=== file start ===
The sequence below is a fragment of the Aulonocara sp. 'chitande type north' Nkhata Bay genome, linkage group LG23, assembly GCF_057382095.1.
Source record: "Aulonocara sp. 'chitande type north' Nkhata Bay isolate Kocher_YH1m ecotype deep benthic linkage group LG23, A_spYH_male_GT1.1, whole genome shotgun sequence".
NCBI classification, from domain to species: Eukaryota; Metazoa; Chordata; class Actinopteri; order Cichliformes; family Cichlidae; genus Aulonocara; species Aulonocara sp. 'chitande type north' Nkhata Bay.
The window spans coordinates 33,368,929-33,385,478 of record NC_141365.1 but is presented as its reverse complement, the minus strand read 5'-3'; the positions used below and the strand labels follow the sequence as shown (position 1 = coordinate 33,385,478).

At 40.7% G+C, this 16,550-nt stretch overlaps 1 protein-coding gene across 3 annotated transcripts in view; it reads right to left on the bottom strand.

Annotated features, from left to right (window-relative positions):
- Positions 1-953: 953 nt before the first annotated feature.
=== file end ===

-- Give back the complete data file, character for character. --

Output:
The sequence below is a fragment of the Aulonocara sp. 'chitande type north' Nkhata Bay genome, linkage group LG23, assembly GCF_057382095.1.
Source record: "Aulonocara sp. 'chitande type north' Nkhata Bay isolate Kocher_YH1m ecotype deep benthic linkage group LG23, A_spYH_male_GT1.1, whole genome shotgun sequence".
NCBI classification, from domain to species: Eukaryota; Metazoa; Chordata; class Actinopteri; order Cichliformes; family Cichlidae; genus Aulonocara; species Aulonocara sp. 'chitande type north' Nkhata Bay.
The window spans coordinates 33,368,929-33,385,478 of record NC_141365.1 but is presented as its reverse complement, the minus strand read 5'-3'; the positions used below and the strand labels follow the sequence as shown (position 1 = coordinate 33,385,478).

At 40.7% G+C, this 16,550-nt stretch overlaps 1 protein-coding gene across 3 annotated transcripts in view; it reads right to left on the bottom strand.

Annotated features, from left to right (window-relative positions):
- Positions 1-953: 953 nt before the first annotated feature.